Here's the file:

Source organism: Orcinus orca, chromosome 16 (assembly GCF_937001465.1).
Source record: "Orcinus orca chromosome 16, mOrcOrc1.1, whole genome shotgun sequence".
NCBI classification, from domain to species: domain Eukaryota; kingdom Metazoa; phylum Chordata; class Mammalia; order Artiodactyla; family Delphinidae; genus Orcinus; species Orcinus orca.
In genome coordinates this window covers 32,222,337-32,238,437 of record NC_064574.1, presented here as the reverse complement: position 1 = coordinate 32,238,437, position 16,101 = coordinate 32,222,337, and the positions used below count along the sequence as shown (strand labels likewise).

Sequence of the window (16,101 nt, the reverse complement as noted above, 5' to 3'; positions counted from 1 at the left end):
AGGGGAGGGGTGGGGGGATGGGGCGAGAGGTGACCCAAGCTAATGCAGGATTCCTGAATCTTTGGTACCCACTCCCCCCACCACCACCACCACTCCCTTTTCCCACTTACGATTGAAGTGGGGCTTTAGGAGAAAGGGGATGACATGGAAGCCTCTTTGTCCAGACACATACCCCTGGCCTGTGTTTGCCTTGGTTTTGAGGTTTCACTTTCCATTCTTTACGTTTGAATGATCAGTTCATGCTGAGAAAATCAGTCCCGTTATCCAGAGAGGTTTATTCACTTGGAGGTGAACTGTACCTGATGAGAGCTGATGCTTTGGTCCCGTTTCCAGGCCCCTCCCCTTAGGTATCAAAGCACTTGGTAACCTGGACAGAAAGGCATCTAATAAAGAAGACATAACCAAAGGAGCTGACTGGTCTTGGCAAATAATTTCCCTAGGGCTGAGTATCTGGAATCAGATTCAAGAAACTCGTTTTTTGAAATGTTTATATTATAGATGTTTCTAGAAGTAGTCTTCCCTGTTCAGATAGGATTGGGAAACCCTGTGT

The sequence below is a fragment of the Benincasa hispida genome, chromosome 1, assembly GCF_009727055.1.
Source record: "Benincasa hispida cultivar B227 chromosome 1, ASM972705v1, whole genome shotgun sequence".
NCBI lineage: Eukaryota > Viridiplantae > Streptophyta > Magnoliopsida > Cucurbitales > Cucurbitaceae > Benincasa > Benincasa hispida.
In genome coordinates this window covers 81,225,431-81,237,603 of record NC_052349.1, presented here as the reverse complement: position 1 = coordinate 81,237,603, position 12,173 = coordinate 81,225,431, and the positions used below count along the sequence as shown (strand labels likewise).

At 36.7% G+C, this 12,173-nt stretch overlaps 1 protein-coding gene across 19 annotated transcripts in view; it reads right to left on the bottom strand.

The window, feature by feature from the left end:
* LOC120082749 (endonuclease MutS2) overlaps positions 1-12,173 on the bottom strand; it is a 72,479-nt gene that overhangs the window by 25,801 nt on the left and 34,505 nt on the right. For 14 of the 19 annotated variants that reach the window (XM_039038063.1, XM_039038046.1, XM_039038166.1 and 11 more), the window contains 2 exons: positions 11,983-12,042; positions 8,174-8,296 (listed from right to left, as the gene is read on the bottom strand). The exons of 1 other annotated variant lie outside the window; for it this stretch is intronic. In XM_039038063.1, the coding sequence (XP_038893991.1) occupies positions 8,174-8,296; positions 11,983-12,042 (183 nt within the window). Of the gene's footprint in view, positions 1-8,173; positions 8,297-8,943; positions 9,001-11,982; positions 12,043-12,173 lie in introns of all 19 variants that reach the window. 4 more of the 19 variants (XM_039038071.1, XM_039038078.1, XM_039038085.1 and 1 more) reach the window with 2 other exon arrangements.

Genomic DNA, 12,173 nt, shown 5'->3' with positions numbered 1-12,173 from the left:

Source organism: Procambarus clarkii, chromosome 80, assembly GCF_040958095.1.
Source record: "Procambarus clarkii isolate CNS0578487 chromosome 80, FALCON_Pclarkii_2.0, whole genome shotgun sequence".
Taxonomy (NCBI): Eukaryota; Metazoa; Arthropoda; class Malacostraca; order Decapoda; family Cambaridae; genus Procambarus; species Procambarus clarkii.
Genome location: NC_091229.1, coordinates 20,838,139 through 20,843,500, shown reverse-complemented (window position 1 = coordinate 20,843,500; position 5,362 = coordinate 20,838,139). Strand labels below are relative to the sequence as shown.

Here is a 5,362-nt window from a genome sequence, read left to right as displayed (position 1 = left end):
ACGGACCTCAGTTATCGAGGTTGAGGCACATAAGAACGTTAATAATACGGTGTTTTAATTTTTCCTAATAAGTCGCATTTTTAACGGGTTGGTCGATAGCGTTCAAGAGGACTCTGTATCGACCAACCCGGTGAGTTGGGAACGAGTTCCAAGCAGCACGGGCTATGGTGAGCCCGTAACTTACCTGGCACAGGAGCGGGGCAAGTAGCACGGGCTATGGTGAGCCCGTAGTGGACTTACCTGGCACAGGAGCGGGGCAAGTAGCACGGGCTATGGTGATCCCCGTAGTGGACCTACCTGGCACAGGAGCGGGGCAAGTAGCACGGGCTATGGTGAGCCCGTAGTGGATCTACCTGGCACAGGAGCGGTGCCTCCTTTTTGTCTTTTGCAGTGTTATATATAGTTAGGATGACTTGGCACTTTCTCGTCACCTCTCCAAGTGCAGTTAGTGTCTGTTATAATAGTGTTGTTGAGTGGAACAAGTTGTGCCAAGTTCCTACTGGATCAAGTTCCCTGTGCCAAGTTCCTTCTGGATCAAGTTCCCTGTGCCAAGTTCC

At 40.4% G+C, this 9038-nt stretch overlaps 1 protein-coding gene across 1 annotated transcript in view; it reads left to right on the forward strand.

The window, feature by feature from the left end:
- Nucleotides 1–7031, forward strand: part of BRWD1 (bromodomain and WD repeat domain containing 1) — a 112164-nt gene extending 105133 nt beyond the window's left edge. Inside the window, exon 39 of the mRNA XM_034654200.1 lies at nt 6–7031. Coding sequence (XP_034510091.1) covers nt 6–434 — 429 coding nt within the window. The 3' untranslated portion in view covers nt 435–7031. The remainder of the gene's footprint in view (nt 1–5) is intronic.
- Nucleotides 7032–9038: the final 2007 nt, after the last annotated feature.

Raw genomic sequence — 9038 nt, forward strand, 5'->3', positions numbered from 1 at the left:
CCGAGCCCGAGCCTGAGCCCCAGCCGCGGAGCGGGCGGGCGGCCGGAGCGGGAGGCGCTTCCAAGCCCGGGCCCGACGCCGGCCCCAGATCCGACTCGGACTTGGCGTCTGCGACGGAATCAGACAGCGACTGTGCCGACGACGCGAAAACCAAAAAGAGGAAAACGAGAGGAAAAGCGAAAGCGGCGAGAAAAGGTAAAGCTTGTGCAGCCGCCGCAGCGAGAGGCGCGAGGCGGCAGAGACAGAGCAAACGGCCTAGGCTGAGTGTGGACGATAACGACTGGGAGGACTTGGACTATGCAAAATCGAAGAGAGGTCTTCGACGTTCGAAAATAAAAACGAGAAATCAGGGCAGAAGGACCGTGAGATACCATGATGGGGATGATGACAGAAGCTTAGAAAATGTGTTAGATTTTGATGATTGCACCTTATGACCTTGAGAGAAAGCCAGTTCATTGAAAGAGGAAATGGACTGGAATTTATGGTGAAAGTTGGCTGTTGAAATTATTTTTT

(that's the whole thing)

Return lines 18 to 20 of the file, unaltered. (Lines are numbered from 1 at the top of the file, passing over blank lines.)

Genome location: NC_091229.1, coordinates 20,838,139 through 20,843,500, shown reverse-complemented (window position 1 = coordinate 20,843,500; position 5,362 = coordinate 20,838,139). Strand labels below are relative to the sequence as shown.

Here is a 5,362-nt window from a genome sequence, read left to right as displayed (position 1 = left end):
ACGGACCTCAGTTATCGAGGTTGAGGCACATAAGAACGTTAATAATACGGTGTTTTAATTTTTCCTAATAAGTCGCATTTTTAACGGGTTGGTCGATAGCGTTCAAGAGGACTCTGTATCGACCAACCCGGTGAGTTGGGAACGAGTTCCAAGCAGCACGGGCTATGGTGAGCCCGTAACTTACCTGGCACAGGAGCGGGGCAAGTAGCACGGGCTATGGTGAGCCCGTAGTGGACTTACCTGGCACAGGAGCGGGGCAAGTAGCACGGGCTATGGTGATCCCCGTAGTGGACCTACCTGGCACAGGAGCGGGGCAAGTAGCACGGGCTATGGTGAGCCCGTAGTGGATCTACCTGGCACAGGAGCGGTGCCTCCTTTTTGTCTTTTGCAGTGTTATATATAGTTAGGATGACTTGGCACTTTCTCGTCACCTCTCCAAGTGCAGTTAGTGTCTGTTATAATAGTGTTGTTGAGTGGAACAAGTTGTGCCAAGTTCCTACTGGATCAAGTTCCCTGTGCCAAGTTCCTTCTGGATCAAGTTCCCTGTGCCAAGTTCC